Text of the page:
When is the right time for a woman to have a baby? Is there a right time? According to biology there is. Society may also have an opinion as we can’t get away from the pervasive question of when our wombs would be inhabited. Lifestyle, however, may have the biggest impact on this decision. And yet biology often comes back to give a definitive answer on the question.
Three decades ago, the ideal age to start a family was 25 for women. Most 25-year-olds these days would be adamant that starting a family was not on the agenda yet. I was 30 and 33 when having our two daughters and, in truth, I could have waited a few more years. Today, two-thirds of babies born in Ireland are born to mothers aged in their 30s, but we can't hide from the fact that as our age increases, risk factors rise in pregnancy for both mother and baby. This is why women over the age of 35 have been referred to as "geriatric mothers" or mothers of "advanced maternal age" which sounds a lot kinder but effectively means the same thing.
The older we are, the more complicated it can get.
What struck her the most was how her consultant had little consideration for her
"Physiologically, the right age for a woman to become pregnant is in her 20s," says fertility expert, Helena Tubridy, "as eggs are fresh and a woman's body systems are strong and healthy. There are lower risks of infertility, miscarriage, ectopic pregnancy and stillbirth."
Lifestyle, however, seems to play a greater part in our decision to start a family as we know life gets complicated when babies take over. “Socially, a woman in her 20s may not have completed her education, career or earning potential or have a stable relationship,” understands Tubridy, who has over 30 years’ experience helping couples through conception, pregnancy and birth. “A woman over 35 has sown her wild oats, is ready to settle into parenthood, and has gathered her tribe around her. She is more likely to be financially secure, in a relationship, or able to go it alone with a child.”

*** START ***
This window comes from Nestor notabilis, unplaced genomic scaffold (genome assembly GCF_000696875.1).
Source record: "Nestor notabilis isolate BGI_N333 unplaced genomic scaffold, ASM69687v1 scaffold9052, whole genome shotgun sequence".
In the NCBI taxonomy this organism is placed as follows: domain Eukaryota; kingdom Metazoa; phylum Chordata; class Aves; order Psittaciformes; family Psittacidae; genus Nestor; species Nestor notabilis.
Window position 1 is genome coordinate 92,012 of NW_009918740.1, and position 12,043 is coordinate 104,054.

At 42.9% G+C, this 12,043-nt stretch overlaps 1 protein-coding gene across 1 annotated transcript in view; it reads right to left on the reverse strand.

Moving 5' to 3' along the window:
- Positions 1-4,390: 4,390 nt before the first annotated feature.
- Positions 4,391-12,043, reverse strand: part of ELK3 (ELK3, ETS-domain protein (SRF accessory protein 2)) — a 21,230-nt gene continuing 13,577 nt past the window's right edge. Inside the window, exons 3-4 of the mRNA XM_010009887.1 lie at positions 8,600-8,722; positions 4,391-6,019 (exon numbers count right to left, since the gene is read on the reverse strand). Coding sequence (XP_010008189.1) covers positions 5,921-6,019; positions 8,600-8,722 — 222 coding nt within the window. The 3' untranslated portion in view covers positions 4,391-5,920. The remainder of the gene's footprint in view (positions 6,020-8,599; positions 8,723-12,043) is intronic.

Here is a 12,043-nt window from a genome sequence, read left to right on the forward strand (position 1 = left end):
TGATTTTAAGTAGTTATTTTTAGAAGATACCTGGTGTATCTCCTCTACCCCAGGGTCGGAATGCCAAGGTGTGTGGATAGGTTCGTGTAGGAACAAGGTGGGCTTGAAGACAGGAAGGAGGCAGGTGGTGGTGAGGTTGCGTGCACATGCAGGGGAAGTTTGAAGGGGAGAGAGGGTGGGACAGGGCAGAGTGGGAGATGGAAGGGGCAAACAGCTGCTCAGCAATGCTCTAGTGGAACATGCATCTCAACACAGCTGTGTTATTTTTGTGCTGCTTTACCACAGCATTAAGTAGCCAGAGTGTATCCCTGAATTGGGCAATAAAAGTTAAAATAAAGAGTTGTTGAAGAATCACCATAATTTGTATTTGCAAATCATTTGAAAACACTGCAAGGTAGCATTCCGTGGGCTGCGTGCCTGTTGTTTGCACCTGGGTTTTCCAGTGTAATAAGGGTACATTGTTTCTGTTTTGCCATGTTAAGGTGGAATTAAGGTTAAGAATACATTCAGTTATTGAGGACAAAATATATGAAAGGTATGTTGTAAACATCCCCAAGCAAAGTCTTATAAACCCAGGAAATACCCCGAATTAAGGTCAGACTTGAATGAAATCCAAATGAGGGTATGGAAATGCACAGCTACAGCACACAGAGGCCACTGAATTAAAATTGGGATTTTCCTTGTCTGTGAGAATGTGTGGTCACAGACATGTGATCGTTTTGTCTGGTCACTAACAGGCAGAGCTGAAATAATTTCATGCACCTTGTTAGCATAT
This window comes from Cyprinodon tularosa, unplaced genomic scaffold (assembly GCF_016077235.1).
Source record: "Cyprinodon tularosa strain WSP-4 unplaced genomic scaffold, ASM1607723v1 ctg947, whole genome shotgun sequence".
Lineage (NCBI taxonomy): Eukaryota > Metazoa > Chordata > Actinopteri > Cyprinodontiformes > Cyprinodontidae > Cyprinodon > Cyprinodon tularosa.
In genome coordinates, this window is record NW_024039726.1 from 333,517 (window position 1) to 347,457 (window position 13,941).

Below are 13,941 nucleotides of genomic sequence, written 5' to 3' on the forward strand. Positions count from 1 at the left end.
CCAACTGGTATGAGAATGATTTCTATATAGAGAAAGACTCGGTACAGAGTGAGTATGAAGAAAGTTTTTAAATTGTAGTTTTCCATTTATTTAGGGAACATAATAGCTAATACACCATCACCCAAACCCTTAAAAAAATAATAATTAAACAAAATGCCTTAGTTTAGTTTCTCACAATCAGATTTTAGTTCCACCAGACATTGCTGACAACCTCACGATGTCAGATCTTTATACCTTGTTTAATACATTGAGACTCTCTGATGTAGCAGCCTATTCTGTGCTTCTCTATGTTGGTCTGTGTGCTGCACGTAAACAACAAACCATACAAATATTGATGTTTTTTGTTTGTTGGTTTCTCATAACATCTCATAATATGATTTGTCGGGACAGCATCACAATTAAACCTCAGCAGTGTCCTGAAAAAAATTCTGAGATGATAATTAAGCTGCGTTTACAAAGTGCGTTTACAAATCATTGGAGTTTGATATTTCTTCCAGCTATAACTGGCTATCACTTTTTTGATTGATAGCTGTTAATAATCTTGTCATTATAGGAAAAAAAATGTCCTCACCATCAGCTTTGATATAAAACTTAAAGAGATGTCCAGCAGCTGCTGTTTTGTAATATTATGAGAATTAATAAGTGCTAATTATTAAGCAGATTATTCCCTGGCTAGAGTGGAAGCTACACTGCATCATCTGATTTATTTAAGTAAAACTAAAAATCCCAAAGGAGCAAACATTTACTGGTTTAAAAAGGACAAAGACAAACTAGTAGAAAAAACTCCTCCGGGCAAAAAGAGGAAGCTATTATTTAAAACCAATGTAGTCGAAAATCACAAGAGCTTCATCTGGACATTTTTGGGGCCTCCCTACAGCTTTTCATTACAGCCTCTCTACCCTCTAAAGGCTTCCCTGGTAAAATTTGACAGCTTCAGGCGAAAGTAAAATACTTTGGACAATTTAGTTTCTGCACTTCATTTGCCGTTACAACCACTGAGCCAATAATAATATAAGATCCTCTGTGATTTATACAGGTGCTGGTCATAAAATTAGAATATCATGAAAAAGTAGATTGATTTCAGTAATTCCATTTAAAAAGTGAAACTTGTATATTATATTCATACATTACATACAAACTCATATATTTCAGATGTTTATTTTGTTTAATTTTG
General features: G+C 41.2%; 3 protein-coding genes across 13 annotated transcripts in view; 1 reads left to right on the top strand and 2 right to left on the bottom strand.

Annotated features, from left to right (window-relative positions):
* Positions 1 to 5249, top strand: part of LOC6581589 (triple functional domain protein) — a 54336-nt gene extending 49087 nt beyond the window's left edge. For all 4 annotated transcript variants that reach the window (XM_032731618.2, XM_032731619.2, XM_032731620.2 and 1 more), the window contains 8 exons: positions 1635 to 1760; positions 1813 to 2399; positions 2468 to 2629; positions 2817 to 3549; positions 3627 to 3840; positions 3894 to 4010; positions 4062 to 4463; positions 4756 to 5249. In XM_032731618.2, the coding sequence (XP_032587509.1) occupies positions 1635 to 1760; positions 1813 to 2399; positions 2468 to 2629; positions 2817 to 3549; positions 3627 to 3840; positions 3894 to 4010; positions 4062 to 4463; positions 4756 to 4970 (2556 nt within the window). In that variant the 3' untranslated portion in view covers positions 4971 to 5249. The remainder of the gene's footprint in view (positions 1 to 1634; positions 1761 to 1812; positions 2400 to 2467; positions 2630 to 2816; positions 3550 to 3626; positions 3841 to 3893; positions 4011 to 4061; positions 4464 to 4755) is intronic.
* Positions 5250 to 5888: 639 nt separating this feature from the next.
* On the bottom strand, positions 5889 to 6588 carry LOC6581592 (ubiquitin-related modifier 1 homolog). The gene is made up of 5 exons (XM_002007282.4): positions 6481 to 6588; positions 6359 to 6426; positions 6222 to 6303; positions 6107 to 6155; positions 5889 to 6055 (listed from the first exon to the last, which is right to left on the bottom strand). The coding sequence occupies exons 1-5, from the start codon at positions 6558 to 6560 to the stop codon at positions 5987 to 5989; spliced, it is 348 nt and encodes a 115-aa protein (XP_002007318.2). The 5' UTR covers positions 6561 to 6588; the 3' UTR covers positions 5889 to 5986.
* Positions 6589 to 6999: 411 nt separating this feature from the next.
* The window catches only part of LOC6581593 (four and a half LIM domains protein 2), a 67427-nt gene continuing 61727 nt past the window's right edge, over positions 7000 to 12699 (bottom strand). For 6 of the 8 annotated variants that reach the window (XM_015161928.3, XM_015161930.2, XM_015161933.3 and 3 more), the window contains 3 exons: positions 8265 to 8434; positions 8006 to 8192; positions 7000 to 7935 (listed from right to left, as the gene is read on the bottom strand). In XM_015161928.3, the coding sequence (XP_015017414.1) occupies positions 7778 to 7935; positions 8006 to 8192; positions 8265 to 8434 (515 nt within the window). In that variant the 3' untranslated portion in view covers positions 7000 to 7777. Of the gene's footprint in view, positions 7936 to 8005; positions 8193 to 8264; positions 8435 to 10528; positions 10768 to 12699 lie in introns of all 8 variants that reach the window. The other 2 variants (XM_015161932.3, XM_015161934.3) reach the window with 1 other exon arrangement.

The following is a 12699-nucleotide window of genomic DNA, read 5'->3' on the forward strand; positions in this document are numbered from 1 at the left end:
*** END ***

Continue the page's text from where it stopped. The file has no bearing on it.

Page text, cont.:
Former sports therapist, Kristen de Bouter, who is now a writer, speaker and coach, was 34 when she had her first son by caesarean section. Two years later she had her second and at the age of 42 her final son arrived. When she hit her late 30s, she found her age played a part in how she was treated during pregnancy. She was told at 42, with a medical record of a caesarean, she was high-risk. What struck her the most was how her consultant, who was against her giving birth naturally, had little consideration for her.
She says, “The consultant lacked empathy and care informing me of all the risks I was taking by wanting my baby delivered naturally. I maintained I knew my body well and I felt strongly that a natural birth was the best way for me. It all went very well. The midwives were marvellous and very supportive, reassuring me I wasn’t “an older mum” or an exception, if they compared me with all the other patients they saw. It was the consultants who were altogether old fashioned.”